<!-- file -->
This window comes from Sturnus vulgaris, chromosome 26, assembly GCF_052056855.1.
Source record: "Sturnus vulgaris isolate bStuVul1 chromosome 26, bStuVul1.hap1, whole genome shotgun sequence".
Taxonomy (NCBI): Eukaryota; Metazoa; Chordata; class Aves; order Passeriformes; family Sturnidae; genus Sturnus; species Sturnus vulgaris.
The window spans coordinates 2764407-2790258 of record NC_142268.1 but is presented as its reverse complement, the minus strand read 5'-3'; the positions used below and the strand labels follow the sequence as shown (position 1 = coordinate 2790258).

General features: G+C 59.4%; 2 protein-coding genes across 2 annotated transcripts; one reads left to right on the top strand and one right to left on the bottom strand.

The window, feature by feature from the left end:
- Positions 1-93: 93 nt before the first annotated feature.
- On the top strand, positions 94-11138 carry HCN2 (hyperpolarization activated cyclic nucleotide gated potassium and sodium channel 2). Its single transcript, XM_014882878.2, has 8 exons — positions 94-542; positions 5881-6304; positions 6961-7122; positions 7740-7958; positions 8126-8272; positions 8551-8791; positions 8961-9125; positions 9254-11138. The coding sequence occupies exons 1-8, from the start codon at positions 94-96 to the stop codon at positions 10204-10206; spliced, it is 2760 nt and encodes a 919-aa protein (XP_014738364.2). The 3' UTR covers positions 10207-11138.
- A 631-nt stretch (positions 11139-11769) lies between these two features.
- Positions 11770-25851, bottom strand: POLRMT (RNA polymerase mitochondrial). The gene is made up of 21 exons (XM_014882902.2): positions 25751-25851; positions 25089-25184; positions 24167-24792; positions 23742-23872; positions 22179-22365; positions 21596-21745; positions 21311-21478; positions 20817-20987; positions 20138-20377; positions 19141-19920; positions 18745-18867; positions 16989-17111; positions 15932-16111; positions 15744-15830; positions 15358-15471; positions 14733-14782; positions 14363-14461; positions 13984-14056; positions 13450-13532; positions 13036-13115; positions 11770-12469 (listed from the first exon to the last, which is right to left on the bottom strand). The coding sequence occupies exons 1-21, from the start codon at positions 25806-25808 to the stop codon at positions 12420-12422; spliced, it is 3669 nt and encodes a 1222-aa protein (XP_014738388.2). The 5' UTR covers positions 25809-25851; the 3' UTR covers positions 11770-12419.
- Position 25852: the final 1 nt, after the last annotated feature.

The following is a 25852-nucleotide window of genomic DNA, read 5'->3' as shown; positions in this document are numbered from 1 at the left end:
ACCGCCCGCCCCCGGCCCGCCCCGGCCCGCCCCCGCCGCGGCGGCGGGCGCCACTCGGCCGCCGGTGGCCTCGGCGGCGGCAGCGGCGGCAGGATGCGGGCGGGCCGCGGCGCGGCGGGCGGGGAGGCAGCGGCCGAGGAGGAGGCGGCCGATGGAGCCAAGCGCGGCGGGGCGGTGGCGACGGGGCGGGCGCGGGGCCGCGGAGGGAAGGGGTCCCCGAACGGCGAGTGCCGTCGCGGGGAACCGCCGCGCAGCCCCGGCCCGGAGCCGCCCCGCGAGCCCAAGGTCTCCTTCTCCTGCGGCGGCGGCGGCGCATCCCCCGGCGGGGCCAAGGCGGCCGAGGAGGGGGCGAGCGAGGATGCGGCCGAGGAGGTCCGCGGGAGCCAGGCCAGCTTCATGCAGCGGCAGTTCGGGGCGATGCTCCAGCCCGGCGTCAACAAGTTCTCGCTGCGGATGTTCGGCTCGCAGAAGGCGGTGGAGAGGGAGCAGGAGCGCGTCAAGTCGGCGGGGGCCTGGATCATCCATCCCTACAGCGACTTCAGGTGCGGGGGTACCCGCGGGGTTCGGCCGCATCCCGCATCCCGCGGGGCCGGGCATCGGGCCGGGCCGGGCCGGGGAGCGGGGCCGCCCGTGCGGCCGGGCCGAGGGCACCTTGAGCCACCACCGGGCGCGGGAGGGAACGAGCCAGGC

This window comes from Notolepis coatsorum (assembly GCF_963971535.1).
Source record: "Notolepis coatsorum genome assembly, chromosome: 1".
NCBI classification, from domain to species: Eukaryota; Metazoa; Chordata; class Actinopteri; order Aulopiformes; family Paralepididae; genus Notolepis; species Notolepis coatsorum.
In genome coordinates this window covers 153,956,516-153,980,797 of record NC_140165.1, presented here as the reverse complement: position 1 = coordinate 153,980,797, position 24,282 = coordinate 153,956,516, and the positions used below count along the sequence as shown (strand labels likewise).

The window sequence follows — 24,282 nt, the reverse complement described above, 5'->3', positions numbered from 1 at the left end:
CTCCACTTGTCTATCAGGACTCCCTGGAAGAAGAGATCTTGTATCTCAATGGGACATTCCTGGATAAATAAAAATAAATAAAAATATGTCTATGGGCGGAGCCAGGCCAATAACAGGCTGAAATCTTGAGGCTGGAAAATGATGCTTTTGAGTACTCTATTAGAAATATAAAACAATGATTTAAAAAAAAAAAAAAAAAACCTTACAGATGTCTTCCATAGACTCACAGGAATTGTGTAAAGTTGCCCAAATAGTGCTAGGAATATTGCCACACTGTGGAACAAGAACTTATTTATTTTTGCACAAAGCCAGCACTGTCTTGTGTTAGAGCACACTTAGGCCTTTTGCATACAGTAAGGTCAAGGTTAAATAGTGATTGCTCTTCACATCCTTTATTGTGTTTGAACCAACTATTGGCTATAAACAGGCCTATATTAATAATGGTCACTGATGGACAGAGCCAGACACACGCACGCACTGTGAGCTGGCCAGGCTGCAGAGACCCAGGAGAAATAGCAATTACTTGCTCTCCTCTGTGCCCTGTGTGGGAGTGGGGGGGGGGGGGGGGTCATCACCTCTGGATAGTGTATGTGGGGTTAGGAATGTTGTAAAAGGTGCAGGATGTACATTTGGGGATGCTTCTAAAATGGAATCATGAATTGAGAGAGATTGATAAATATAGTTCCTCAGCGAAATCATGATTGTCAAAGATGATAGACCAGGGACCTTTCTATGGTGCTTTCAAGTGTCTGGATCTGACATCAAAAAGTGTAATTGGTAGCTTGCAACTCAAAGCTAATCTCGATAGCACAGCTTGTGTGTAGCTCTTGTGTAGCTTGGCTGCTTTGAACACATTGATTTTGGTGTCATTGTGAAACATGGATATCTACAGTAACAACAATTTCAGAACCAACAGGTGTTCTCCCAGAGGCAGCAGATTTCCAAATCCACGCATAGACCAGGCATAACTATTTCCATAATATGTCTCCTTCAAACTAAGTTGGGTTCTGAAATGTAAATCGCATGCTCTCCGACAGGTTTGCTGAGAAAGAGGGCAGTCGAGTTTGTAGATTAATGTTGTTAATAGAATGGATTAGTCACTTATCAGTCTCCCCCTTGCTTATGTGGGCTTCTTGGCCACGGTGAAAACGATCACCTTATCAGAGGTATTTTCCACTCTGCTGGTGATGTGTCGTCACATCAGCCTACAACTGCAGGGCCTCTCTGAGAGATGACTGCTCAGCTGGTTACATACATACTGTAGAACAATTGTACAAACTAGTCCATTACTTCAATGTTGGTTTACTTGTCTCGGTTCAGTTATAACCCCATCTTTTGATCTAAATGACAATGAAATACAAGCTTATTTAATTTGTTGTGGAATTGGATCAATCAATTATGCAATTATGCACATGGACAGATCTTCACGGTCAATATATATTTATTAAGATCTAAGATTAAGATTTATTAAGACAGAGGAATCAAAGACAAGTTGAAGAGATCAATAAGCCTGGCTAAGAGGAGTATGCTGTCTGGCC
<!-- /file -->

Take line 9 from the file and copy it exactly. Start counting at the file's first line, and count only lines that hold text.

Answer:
- A 631-nt stretch (positions 11139-11769) lies between these two features.